Although the rollout is being left up to each individual school, most of the baseline testing will take place during a class period. There will be no cost to parents, as sponsors have offered to pick up the cost for sixth-graders and high school freshmen, Schaller said. If schools want to test other grades, the cost through the M.A.C. Alliance is nominal.

Schaller grew up attending Catholic schools and saw his parents volunteer when work needed to be done. He, in turn, offered his services to the Diocese of Wilmington’s schools and has been able to provide each one with a nebulizer and albuterol and other medications.


Guidance for teachers

The program will require some adjusting, said Dana Delle Donne, co-principal of St. Elizabeth Elementary School. Teachers will have to adapt to a student who is not able to take notes or a test, or who is sensitive to light or sound. She would like to see guidance on how teachers should handle a case.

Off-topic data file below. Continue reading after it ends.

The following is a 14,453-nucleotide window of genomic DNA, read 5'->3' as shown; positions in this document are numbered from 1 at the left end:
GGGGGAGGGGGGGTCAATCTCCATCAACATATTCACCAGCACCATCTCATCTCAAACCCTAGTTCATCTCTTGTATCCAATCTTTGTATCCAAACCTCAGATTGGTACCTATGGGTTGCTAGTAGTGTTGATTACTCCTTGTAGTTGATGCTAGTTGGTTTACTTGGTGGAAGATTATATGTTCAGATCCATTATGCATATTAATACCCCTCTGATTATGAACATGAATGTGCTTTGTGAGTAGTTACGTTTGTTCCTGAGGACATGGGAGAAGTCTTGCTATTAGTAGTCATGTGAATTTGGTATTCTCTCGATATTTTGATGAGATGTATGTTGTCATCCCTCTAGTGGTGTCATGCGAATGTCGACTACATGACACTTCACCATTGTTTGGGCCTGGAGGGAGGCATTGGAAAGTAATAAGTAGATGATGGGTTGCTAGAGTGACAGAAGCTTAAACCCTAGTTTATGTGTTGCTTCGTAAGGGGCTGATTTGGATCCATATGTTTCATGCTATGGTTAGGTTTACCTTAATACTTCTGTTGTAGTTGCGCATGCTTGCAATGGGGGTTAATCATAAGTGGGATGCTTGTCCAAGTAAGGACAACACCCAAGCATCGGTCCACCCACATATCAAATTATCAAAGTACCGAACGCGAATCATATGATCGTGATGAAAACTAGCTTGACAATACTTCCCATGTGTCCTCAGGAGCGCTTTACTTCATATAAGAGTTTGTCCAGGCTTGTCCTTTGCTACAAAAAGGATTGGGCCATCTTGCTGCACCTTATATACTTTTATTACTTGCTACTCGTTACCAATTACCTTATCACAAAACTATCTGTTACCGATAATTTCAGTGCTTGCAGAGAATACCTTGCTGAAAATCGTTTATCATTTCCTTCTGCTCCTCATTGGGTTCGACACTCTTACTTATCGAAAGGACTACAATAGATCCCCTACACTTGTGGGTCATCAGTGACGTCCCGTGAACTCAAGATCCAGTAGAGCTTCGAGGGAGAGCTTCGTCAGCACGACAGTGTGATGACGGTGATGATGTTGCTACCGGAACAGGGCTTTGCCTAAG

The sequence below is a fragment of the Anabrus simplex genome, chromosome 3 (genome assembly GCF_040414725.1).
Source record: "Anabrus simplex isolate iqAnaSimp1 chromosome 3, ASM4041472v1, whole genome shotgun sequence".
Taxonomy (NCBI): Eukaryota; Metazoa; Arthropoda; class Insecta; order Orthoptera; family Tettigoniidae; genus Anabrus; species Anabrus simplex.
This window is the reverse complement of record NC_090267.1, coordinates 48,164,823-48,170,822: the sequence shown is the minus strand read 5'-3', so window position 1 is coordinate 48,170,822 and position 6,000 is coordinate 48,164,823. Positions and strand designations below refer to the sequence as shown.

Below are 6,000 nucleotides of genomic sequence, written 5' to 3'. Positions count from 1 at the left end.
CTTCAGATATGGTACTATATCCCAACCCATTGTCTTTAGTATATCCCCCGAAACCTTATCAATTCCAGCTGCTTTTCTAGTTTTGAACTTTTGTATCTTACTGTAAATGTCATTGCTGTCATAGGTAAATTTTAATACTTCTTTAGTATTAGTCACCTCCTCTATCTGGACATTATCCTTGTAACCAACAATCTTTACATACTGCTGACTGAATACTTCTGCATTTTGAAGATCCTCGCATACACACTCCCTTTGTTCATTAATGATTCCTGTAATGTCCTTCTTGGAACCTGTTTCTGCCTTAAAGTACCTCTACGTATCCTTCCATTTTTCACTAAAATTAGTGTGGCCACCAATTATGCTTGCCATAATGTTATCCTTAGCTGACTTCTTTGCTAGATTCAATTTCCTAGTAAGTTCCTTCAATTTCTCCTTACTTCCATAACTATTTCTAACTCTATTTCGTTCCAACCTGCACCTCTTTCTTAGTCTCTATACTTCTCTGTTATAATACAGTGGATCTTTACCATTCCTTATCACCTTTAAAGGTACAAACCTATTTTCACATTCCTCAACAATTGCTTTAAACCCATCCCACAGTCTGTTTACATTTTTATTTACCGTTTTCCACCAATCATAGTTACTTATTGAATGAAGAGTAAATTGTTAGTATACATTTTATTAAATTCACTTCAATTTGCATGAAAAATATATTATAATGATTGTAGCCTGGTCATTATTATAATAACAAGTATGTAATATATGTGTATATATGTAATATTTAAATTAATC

“You may be able to read them a test. You really need to just follow the doctor’s recommendations. That’s where it’s important that the teacher reads everything that comes from the nurse,” she said.

Delle Donne is a veteran volleyball referee in Delaware and is required to undergo training every two years to make sure she knows the signs of concussion. Sometimes these can be missed or overlooked – for example, by a student who is used to performing on the field or in the classroom – and the baseline test results will give everyone involved an objective reading of how far along the student is in his or her recovery.

“They can see where it is and where it stands, and I think it gives the parents that are pushing them to get back involved a real concrete example that they’re not ready,” Delle Donne said.


Student understanding

Not only the parents, but the students themselves, Casapulla said. “When (Bella) had to totally relax, all she worried about was how much she was missing. That’s kind of hard to deal with as a parent.”

Bella, who plays volleyball at All Saints, is back at school with no restrictions, although she still suffers the occasional headache and dizziness. She encourages all students to take advantage of the testing. “I think it’s really important. I didn’t know how bad it was until I took the test.”